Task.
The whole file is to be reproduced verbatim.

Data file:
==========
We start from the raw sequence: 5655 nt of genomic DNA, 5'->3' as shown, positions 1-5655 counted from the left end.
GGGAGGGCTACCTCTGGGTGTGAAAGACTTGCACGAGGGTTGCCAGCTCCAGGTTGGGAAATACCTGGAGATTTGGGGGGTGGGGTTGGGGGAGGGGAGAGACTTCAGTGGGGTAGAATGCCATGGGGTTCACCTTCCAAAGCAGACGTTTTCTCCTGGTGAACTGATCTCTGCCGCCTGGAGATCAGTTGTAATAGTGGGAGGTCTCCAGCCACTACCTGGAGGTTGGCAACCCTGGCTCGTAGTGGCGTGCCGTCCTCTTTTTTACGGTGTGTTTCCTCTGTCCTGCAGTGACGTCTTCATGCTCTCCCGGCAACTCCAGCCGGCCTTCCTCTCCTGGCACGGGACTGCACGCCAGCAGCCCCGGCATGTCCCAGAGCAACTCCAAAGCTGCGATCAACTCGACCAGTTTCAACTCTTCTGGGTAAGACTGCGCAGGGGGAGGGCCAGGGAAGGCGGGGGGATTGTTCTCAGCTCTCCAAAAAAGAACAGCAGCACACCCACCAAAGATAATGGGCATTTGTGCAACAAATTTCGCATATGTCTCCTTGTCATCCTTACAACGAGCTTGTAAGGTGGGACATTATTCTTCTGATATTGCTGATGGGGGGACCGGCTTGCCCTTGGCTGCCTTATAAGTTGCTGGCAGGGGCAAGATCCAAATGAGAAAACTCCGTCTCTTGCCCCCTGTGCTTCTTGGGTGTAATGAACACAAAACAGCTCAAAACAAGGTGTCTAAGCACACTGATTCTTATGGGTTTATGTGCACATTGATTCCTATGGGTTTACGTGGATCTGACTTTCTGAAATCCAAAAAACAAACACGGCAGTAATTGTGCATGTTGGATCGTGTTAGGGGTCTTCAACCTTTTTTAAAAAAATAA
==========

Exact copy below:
We start from the raw sequence: 5655 nt of genomic DNA, 5'->3' as shown, positions 1-5655 counted from the left end.
GGGAGGGCTACCTCTGGGTGTGAAAGACTTGCACGAGGGTTGCCAGCTCCAGGTTGGGAAATACCTGGAGATTTGGGGGGTGGGGTTGGGGGAGGGGAGAGACTTCAGTGGGGTAGAATGCCATGGGGTTCACCTTCCAAAGCAGACGTTTTCTCCTGGTGAACTGATCTCTGCCGCCTGGAGATCAGTTGTAATAGTGGGAGGTCTCCAGCCACTACCTGGAGGTTGGCAACCCTGGCTCGTAGTGGCGTGCCGTCCTCTTTTTTACGGTGTGTTTCCTCTGTCCTGCAGTGACGTCTTCATGCTCTCCCGGCAACTCCAGCCGGCCTTCCTCTCCTGGCACGGGACTGCACGCCAGCAGCCCCGGCATGTCCCAGAGCAACTCCAAAGCTGCGATCAACTCGACCAGTTTCAACTCTTCTGGGTAAGACTGCGCAGGGGGAGGGCCAGGGAAGGCGGGGGGATTGTTCTCAGCTCTCCAAAAAAGAACAGCAGCACACCCACCAAAGATAATGGGCATTTGTGCAACAAATTTCGCATATGTCTCCTTGTCATCCTTACAACGAGCTTGTAAGGTGGGACATTATTCTTCTGATATTGCTGATGGGGGGACCGGCTTGCCCTTGGCTGCCTTATAAGTTGCTGGCAGGGGCAAGATCCAAATGAGAAAACTCCGTCTCTTGCCCCCTGTGCTTCTTGGGTGTAATGAACACAAAACAGCTCAAAACAAGGTGTCTAAGCACACTGATTCTTATGGGTTTATGTGCACATTGATTCCTATGGGTTTACGTGGATCTGACTTTCTGAAATCCAAAAAACAAACACGGCAGTAATTGTGCATGTTGGATCGTGTTAGGGGTCTTCAACCTTTTTTAAAAAAATAA